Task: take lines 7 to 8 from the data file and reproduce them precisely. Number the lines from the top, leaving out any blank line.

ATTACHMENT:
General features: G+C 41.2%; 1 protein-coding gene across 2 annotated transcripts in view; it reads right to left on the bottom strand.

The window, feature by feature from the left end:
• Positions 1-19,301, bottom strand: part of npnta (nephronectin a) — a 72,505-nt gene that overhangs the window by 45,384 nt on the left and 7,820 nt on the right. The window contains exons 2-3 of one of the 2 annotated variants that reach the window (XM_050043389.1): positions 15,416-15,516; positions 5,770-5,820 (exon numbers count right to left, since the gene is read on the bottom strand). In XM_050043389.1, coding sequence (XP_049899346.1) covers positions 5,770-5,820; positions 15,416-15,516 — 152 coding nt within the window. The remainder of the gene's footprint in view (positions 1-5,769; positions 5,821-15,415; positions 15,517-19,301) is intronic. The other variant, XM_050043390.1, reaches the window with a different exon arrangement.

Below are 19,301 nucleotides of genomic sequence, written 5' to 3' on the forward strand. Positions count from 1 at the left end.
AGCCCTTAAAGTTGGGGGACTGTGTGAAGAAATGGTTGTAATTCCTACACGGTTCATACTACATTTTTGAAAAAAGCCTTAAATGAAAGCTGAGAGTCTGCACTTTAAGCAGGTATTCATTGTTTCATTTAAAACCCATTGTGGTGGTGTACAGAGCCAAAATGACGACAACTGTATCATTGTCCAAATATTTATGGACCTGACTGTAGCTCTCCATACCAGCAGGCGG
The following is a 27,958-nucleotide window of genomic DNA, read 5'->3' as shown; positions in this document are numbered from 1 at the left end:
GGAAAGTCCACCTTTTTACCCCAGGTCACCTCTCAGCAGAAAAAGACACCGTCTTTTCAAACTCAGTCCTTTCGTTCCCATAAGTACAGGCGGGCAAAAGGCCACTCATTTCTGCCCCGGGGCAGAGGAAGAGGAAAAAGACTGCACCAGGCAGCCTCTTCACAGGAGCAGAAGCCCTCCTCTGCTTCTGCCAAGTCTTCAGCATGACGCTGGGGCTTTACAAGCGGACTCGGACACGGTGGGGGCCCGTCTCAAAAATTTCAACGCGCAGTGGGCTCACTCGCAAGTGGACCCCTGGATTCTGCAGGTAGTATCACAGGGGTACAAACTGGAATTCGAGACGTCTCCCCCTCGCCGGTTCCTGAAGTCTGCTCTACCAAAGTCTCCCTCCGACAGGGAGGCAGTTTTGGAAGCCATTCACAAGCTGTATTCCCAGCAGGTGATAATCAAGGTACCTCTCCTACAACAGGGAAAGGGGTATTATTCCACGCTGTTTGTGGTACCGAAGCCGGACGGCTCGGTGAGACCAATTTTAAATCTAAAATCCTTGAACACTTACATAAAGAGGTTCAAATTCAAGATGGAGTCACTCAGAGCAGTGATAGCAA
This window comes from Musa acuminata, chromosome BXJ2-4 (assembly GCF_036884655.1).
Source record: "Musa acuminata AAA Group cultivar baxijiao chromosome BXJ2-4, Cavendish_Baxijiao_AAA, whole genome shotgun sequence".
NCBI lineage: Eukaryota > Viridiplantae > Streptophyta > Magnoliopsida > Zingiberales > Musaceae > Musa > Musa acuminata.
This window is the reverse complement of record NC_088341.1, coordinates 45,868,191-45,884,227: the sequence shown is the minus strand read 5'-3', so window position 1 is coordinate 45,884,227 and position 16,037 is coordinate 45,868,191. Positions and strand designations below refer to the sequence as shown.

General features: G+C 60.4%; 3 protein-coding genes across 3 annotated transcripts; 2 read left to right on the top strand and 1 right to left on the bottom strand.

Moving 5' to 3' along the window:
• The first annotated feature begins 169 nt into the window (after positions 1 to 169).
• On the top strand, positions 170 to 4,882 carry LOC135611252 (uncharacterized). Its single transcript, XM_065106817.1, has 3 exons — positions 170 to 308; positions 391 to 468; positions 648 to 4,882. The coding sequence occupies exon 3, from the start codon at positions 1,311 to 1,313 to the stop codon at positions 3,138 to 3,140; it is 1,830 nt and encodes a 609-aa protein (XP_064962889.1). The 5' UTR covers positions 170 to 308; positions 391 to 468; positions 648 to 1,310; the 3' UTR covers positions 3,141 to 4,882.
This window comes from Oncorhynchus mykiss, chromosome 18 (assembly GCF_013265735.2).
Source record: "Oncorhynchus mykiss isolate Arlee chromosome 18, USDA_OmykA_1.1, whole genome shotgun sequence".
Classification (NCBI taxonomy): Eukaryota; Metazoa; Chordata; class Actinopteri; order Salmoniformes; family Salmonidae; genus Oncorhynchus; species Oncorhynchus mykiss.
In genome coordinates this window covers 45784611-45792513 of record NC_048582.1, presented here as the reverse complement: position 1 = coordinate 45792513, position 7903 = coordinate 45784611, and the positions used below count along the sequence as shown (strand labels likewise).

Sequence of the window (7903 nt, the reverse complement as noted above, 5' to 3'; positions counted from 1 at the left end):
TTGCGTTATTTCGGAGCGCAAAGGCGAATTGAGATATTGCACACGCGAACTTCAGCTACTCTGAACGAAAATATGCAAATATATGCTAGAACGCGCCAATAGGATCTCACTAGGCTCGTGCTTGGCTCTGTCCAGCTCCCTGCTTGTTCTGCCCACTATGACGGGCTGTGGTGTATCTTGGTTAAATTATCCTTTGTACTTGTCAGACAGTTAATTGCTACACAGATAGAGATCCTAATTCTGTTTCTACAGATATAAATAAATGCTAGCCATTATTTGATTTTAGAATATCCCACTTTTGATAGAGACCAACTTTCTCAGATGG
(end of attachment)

GGAAAGTCCACCTTTTTACCCCAGGTCACCTCTCAGCAGAAAAAGACACCGTCTTTTCAAACTCAGTCCTTTCGTTCCCATAAGTACAGGCGGGCAAAAGGCCACTCATTTCTGCCCCGGGGCAGAGGAAGAGGAAAAAGACTGCACCAGGCAGCCTCTTCACAGGAGCAGAAGCCCTCCTCTGCTTCTGCCAAGTCTTCAGCATGACGCTGGGGCTTTACAAGCGGACTCGGACACGGTGGGGGCCCGTCTCAAAAATTTCAACGCGCAGTGGGCTCACTCGCAAGTGGACCCCTGGATTCTGCAGGTAGTATCACAGGGGTACAAACTGGAATTCGAGACGTCTCCCCCTCGCCGGTTCCTGAAGTCTGCTCTACCAAAGTCTCCCTCCGACAGGGAGGCAGTTTTGGAAGCCATTCACAAGCTGTATTCCCAGCAGGTGATAATCAAGGTACCTCTCCTACAACAGGGAAAGGGGTATTATTCCACGCTGTTTGTGGTACCGAAGCCGGACGGCTCGGTGAGACCAATTTTAAATCTAAAATCCTTGAACACTTACATAAAGAGGTTCAAATTCAAGATGGAGTCACTCAGAGCAGTGATAGCAA
This window comes from Musa acuminata, chromosome BXJ2-4 (assembly GCF_036884655.1).